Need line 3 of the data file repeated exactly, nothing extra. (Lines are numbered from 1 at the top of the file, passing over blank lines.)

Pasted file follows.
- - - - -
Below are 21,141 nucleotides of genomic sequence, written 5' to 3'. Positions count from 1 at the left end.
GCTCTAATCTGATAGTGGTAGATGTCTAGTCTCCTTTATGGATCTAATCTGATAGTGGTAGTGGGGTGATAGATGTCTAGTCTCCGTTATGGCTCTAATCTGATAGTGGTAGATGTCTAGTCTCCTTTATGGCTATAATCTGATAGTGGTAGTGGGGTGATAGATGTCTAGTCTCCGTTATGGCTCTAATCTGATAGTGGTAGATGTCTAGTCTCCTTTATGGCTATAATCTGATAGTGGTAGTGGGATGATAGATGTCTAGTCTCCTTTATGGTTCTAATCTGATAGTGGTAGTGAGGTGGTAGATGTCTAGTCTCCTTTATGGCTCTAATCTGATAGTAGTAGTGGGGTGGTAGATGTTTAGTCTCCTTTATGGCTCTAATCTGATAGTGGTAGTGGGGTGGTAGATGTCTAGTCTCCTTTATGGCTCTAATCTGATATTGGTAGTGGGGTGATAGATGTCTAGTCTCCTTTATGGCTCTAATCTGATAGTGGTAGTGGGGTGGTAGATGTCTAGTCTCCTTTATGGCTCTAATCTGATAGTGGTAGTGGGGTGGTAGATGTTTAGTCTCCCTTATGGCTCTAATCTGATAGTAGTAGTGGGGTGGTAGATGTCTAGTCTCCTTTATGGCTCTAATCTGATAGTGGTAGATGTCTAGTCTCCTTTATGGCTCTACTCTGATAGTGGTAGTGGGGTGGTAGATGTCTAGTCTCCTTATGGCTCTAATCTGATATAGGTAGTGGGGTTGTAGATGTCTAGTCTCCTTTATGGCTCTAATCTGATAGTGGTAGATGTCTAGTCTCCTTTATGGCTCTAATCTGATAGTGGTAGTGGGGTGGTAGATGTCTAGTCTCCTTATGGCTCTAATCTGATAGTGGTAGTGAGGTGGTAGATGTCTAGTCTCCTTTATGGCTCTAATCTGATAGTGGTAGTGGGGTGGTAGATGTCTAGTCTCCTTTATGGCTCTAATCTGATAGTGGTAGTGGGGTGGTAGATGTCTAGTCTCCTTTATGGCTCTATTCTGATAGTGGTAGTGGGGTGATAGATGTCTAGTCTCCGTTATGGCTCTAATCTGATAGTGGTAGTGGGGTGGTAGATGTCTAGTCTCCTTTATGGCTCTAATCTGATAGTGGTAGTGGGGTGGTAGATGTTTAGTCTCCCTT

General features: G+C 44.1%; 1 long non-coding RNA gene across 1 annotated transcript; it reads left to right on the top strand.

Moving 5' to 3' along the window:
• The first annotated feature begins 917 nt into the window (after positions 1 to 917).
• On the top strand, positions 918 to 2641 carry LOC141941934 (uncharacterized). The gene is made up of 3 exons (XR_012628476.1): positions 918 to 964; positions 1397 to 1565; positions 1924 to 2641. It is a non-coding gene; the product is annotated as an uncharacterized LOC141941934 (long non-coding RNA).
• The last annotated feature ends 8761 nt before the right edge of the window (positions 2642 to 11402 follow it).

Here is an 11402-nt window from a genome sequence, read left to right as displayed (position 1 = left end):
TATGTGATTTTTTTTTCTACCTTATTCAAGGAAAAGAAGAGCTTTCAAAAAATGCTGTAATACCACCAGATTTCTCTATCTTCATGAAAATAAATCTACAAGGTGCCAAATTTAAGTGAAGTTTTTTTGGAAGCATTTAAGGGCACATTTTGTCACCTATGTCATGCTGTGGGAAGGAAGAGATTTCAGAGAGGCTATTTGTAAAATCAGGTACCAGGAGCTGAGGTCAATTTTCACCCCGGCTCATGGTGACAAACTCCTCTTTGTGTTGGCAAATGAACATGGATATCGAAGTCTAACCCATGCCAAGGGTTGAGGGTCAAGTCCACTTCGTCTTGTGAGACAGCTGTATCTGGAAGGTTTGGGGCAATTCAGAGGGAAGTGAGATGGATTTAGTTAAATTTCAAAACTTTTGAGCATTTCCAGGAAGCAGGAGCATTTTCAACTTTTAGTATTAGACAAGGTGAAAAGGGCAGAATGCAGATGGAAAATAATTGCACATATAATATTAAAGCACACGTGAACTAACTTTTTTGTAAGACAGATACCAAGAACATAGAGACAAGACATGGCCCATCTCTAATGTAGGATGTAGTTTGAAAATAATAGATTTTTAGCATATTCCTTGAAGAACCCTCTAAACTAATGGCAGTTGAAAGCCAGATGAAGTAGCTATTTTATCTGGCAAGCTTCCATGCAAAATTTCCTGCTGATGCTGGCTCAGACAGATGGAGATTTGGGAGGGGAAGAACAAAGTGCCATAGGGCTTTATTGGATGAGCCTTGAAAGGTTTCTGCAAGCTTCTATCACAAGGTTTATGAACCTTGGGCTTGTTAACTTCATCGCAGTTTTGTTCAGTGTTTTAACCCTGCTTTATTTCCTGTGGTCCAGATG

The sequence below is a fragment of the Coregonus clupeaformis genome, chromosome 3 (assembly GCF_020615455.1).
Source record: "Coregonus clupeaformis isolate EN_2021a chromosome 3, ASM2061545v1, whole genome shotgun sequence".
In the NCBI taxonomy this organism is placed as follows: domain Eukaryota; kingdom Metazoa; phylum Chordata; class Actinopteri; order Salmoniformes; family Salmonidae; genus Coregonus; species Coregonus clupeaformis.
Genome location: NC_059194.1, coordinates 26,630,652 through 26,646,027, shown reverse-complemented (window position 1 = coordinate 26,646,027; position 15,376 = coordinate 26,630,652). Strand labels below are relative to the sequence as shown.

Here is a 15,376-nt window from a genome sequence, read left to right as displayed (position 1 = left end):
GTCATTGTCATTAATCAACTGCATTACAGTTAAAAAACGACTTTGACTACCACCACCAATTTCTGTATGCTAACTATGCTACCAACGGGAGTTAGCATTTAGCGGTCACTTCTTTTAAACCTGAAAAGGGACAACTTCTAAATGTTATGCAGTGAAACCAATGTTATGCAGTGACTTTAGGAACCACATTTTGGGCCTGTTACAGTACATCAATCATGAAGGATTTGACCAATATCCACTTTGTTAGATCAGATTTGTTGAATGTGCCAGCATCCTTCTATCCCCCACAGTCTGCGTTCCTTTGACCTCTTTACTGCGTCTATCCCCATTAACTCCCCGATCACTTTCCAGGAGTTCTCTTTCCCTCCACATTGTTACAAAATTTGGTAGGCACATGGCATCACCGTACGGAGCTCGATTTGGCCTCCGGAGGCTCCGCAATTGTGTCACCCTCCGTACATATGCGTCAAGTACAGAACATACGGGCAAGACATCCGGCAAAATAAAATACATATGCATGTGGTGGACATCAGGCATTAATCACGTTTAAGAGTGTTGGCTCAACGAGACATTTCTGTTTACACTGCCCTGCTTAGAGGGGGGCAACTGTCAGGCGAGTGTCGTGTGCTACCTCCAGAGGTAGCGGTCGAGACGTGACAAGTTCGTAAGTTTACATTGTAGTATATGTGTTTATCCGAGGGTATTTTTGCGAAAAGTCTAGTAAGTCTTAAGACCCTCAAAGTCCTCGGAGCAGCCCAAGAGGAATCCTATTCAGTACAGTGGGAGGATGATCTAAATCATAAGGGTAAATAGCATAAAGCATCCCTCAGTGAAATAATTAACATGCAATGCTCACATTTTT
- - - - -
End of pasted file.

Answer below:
General features: G+C 44.1%; 1 long non-coding RNA gene across 1 annotated transcript; it reads left to right on the top strand.